What happens if I don't file my 2022 personal taxes?
Filing your personal taxes is a legal requirement in Canada, and failing to do so can result in serious consequences. If you do not file your personal taxes for the 2022 tax year, the Canada Revenue Agency (CRA) may take action to collect the taxes you owe.
One of the consequences of not filing your personal taxes is that you may be subject to late-filing penalties. The CRA charges a penalty of 5% of your unpaid taxes, plus 1% of your unpaid taxes for each full month that your return is late, up to a maximum of 12 months. For example, if you owe $1,000 in taxes and your return is six months late, the late-filing penalty would be $70 ($1,000 x 5% + $1,000 x 6 x 1%).
In addition to late-filing penalties, the CRA may also charge interest on any unpaid taxes. The interest rate is determined quarterly and is based on the Bank of Canada's prescribed interest rate, plus 4%. This means that the interest rate can vary, but it is typically around 5% per year.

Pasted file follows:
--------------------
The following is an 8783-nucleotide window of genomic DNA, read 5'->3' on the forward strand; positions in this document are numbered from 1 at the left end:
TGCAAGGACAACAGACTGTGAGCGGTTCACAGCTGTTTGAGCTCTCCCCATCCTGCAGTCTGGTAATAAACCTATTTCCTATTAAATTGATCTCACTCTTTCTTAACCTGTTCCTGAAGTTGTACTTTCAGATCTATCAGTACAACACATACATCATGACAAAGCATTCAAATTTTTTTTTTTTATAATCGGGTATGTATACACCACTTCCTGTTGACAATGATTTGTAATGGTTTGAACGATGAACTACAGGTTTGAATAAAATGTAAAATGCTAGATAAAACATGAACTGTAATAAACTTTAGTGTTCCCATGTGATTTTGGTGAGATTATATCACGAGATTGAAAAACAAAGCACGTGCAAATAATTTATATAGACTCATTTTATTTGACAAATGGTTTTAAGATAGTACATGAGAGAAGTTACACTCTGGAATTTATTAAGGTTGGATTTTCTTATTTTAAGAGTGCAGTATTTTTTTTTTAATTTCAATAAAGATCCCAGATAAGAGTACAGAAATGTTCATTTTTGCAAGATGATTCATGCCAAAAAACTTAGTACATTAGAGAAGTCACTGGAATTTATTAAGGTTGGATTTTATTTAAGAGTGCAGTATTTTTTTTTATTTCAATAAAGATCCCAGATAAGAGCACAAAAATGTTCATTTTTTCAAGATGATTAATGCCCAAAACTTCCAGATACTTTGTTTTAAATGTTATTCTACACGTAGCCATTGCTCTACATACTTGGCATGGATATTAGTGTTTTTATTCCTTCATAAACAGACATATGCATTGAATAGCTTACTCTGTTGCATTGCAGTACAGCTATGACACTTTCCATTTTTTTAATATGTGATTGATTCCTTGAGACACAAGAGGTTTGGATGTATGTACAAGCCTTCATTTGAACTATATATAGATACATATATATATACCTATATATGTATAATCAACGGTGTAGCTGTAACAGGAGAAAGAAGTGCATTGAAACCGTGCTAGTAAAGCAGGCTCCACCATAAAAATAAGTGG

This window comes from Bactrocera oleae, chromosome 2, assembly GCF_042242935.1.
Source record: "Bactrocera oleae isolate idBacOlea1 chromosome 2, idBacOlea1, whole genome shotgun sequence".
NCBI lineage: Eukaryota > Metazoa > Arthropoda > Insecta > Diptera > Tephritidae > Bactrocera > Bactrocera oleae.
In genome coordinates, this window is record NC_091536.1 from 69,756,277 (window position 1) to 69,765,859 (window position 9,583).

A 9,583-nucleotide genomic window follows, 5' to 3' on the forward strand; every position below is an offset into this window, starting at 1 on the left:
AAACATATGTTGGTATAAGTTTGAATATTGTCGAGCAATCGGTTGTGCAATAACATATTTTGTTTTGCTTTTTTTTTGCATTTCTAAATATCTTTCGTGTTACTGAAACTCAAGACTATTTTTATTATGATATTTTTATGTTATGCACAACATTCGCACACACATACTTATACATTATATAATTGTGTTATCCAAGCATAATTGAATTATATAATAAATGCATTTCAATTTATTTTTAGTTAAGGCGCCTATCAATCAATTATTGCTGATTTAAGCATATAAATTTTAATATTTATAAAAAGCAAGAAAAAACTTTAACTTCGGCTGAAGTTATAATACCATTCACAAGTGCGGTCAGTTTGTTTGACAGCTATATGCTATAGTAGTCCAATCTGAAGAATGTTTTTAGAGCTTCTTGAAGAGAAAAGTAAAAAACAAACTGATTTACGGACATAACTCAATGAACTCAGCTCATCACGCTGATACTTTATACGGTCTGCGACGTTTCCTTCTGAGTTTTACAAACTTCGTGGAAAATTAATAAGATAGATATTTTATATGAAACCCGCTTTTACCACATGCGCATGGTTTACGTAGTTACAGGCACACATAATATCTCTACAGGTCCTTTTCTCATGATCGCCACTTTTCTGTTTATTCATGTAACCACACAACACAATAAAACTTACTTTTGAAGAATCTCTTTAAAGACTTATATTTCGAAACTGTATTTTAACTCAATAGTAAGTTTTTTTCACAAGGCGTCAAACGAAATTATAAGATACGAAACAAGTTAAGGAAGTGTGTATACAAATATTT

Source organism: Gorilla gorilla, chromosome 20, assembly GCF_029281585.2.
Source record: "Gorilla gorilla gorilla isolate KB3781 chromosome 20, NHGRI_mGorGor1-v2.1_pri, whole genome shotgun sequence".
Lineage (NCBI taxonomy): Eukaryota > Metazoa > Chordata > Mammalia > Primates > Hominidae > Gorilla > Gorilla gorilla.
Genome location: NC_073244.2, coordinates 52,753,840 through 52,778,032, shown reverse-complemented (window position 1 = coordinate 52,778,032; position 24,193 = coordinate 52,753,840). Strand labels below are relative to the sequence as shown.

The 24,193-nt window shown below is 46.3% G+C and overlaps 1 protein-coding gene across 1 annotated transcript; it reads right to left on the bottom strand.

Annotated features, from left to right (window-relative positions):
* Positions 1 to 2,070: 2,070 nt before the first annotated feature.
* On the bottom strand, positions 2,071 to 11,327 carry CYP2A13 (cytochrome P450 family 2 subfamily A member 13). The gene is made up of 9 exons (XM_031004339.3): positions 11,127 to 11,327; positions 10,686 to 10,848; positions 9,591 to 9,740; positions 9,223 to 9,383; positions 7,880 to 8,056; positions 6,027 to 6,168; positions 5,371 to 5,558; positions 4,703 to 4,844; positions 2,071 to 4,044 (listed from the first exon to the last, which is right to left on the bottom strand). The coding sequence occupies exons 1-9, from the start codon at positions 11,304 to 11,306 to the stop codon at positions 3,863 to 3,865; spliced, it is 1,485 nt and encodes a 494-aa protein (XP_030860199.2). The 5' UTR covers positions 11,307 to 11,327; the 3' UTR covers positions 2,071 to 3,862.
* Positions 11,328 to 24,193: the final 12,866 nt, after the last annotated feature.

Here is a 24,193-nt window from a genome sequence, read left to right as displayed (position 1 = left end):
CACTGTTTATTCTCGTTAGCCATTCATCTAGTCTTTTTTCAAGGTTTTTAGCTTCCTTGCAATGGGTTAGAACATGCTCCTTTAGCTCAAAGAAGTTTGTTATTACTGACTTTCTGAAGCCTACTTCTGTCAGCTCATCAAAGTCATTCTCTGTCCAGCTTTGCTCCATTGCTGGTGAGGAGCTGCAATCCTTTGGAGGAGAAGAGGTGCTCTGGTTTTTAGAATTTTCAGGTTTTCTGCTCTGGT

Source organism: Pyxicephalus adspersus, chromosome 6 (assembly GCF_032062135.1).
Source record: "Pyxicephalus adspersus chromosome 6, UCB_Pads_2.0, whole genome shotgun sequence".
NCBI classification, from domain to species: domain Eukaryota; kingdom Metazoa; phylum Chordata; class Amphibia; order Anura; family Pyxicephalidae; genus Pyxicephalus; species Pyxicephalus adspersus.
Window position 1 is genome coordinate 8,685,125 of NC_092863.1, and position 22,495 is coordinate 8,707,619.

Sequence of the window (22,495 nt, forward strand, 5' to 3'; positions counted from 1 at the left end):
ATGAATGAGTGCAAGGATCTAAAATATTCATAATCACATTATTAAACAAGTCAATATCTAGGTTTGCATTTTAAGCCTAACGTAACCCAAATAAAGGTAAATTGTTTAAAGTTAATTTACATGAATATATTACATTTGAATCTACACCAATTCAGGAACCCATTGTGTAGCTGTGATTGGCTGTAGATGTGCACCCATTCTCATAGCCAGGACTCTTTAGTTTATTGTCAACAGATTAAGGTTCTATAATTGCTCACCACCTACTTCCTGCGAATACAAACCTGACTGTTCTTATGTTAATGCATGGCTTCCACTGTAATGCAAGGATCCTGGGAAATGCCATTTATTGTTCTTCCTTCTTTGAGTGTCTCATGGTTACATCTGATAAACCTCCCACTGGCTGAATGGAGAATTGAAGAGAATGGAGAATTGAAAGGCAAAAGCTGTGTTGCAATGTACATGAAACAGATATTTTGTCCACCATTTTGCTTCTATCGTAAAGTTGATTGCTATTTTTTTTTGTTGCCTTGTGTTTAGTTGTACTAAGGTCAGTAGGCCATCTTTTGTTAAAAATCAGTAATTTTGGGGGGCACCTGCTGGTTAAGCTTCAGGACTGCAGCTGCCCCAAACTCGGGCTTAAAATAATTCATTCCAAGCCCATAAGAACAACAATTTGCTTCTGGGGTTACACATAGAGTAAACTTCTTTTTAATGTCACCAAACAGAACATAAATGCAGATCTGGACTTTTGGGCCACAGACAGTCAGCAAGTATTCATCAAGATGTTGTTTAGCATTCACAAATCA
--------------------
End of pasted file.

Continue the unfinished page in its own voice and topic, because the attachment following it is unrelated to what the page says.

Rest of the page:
Another consequence of not filing your personal taxes is that you may be unable to access certain government benefits and credits. For example, the CRA uses your tax return to determine your eligibility for benefits and credits such as the Canada Child Benefit, the GST/HST credit, and the Working Income Tax Benefit. If you do not file your tax return, you may not be eligible for these benefits and credits.
In severe cases, the CRA may take legal action to collect the taxes you owe. This could include garnishing your wages or seizing your assets.
In conclusion, failing to file your personal taxes can result in late-filing penalties, interest charges, and loss of access to government benefits and credits. In severe cases, the CRA may take legal action to collect the taxes you owe. It's important to file your personal taxes on time to avoid these consequences.